Thanks, it made my day

 

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no one has aswered my query re whether the usa is more likely to face serious rates of deflation or inflation going forward, in light of their present fiscal predicament?

 

Please be patient.  There is a team working on it.  All top notch people.  They will prepare a report and revert back as soon as possible.  While they are working on it, is there anything else you need?

Kraven thank you for reassurance, indeed it provides piece of mind.

 

LOL had to step out from the office for cup of SBUX could not stop laughing.

Thanks, it made my day

 

I wanted to make sure I said thank you to everyone who has expressed their appreciation for the job we're doing.  I have conveyed it to the team and it's really made them feel good about the work they're putting in on this very important project.  They are working night and day on this and all of their other matters have been pushed to the back burner.  This has been quite challenging, but we are more than up to the task of providing you with a result I am sure you will be most pleased with.

 

While we're on topic, there are a few housekeeping issues.  A few people made note of the cost involved.  You should not concern yourself with this.  Of course there will be costs involved, and they most likely will be high, but that's nothing compared to the actionable work product we will provide.  In terms of expenses, I have taken the liberty of having breakfast, lunch and dinner catered for the team.  This is somewhat costly, but enables team members to keep on working through each meal instead of taking the wasteful time of leaving the office.  Team members have also been staying overnight at the Four Seasons or the Ritz Carlton (their choice) to save time on commuting.  There were a couple specialists we flew in - one from our Tokyo office and one from our San Francisco office - and their contributions have already been quite good.

 

We fully expect to complete this project in the coming weeks.  I cannot provide an exact time as we want to make sure every issue is covered from every angle.  Your trust in us pleases us greatly and we know you will be more than satisfied.  If you have any questions in the meantime, please call or email me.  Moreover, if you have any other matters you would like us to attend to, please let me know and I will arrange for that to be covered.

 

Thanks and regards,

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I think that there will modest inflation (less than 4%).  The Fed is following the a policy similar to Sweden in the depression where Sweden was able to prevent the deflation in the rest of the world by letting the money supply grow to offset the deflation.  High inflation is driven by wage inflation which I think will not occur for years.  Fortunately, this does not affect that cheap stocks will outperform the market.

 

Packer

 

I continue to think it is extremely dangerous to make the assumption that something that has worked in the past for Sweden (very very little), will also work today for the US + Europe + Japan (very very big)… They are just orders of magnitudes away! Someone can do something, if nobody else is following suit… But what happens when everybody in the developed world is trying to do the same thing at once? Well, that’s when bubbles are formed! And bubbles end badly.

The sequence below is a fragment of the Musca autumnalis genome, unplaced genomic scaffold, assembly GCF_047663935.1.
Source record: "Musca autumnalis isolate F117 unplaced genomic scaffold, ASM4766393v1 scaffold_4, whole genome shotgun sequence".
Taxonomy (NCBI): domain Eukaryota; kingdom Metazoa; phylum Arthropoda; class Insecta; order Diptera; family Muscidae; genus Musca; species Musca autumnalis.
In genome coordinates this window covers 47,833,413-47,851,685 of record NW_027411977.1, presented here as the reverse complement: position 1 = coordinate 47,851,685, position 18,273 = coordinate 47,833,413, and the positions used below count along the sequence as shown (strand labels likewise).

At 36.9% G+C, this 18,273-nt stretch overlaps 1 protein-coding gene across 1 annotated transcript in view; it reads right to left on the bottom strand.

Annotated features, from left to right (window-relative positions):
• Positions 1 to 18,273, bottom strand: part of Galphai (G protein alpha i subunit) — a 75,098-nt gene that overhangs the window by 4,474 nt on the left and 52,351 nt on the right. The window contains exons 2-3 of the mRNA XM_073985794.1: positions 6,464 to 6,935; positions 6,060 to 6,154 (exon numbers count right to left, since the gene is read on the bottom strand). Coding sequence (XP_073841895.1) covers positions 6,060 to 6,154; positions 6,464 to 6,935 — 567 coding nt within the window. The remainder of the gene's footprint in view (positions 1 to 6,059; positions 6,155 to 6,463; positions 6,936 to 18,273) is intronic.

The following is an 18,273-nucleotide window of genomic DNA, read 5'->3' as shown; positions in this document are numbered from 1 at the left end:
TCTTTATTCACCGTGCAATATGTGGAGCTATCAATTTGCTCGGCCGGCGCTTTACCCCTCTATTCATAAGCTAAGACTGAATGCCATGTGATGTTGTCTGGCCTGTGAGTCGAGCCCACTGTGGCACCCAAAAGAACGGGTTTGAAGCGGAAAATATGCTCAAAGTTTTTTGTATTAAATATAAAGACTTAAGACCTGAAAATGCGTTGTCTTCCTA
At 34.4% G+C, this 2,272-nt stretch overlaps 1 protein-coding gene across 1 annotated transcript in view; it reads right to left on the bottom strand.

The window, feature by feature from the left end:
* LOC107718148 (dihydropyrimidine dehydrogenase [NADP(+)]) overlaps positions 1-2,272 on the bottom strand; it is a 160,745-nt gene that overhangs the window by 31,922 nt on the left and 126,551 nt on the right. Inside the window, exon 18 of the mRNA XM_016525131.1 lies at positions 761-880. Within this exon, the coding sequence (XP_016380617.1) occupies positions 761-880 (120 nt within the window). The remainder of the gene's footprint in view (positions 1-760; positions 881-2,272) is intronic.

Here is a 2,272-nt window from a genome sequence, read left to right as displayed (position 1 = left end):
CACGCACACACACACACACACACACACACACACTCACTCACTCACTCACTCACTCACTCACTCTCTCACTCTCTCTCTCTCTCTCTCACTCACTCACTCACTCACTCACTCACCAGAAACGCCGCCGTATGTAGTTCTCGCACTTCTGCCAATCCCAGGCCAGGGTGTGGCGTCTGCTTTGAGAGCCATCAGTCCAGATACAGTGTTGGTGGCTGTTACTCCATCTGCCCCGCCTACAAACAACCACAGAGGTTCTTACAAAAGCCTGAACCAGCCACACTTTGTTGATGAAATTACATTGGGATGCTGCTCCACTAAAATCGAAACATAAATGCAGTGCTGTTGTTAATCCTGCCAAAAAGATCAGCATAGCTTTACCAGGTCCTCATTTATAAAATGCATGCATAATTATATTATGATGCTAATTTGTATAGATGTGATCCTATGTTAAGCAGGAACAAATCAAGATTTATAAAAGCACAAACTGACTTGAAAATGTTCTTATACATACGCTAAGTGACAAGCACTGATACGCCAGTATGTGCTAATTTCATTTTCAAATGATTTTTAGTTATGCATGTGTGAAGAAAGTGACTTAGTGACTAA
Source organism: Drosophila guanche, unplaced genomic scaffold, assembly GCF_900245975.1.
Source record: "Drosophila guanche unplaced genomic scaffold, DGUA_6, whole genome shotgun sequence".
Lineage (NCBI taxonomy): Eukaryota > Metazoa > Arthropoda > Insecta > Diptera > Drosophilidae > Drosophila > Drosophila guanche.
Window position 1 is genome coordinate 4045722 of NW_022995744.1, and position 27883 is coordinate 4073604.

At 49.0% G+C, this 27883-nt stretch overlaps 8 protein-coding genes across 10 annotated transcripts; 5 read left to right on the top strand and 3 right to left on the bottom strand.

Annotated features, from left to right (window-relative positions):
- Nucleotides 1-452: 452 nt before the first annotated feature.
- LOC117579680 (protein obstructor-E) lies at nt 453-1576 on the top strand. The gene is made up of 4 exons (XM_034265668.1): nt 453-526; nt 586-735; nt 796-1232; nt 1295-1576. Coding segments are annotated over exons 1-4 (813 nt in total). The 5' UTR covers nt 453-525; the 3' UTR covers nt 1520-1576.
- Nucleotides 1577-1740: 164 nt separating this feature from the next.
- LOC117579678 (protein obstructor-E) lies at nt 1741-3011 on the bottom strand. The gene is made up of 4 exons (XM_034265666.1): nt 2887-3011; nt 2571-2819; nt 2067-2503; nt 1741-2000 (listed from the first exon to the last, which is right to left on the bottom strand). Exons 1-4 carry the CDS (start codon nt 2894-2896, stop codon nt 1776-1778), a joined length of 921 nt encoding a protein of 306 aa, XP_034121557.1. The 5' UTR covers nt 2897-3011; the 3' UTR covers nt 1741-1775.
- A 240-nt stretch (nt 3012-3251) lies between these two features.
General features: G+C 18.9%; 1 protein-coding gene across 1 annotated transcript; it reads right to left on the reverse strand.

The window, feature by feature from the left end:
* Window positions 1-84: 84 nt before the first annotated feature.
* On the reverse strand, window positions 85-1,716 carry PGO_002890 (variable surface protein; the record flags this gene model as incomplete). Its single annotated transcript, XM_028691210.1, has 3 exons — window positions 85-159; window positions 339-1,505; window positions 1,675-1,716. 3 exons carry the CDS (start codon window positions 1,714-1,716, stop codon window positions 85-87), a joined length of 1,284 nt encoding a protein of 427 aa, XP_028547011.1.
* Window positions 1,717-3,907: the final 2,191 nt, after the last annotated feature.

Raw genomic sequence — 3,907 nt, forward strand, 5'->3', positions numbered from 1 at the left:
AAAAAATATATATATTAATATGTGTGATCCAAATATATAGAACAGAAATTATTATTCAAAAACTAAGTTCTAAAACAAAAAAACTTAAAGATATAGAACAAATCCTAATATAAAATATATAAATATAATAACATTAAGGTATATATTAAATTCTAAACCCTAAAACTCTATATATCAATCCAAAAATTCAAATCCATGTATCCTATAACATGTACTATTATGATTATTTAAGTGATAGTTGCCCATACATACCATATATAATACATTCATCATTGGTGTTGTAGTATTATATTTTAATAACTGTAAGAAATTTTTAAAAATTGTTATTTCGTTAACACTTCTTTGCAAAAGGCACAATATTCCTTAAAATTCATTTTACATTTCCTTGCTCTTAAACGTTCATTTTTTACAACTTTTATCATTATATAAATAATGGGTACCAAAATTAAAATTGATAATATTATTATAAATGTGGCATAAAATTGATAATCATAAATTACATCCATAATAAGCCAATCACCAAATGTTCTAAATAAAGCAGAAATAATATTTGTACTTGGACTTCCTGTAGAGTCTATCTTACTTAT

On the other hand, I agree with Packer that cheap stocks are cheap stocks, and you should always look for them!

 

giofranchi

 

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I look at Fairfax's hedges in an "antifragile" framework -- cheap, deep out of the money options, limited downside, huge non-linear upside.

 

When you're set up in an antifragile way, you don't have to 'predict' crises -- you just know that you'll profit from them when they inevitably occur.  Fairfax is long volatility.

 

WhoIsWarren,

you already know that I couldn't agree with you more! ;)

 

giofranchi

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I think that there will modest inflation (less than 4%).  The Fed is following the a policy similar to Sweden in the depression where Sweden was able to prevent the deflation in the rest of the world by letting the money supply grow to offset the deflation.  High inflation is driven by wage inflation which I think will not occur for years.  Fortunately, this does not affect that cheap stocks will outperform the market.

 

Packer

 

I continue to think it is extremely dangerous to make the assumption that something that has worked in the past for Sweden (very very little), will also work today for the US + Europe + Japan (very very big)… They are just orders of magnitudes away! Someone can do something, if nobody else is following suit… But what happens when everybody in the developed world is trying to do the same thing at once? Well, that’s when bubbles are formed! And bubbles end badly.

On the other hand, I agree with Packer that cheap stocks are cheap stocks, and you should always look for them!

 

giofranchi

 

I guess the question is what other data points do we have and are they more analgous?  I haven't found any.  So at this point this is the best guess I can find.  If you have found any I would like to hear them.  Thanks.

 

Packer

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I guess the question is what other data points do we have and are they more analgous?  I haven't found any.  So at this point this is the best guess I can find.  If you have found any I would like to hear them.  Thanks.

 

Packer

 

No no! We clearly are in uncharted waters! But that’s exactly the reason why I think prudence, or, let’s say it in a fashionable way, “anti-fragility”, might serve us well going forward. :)

 

giofranchi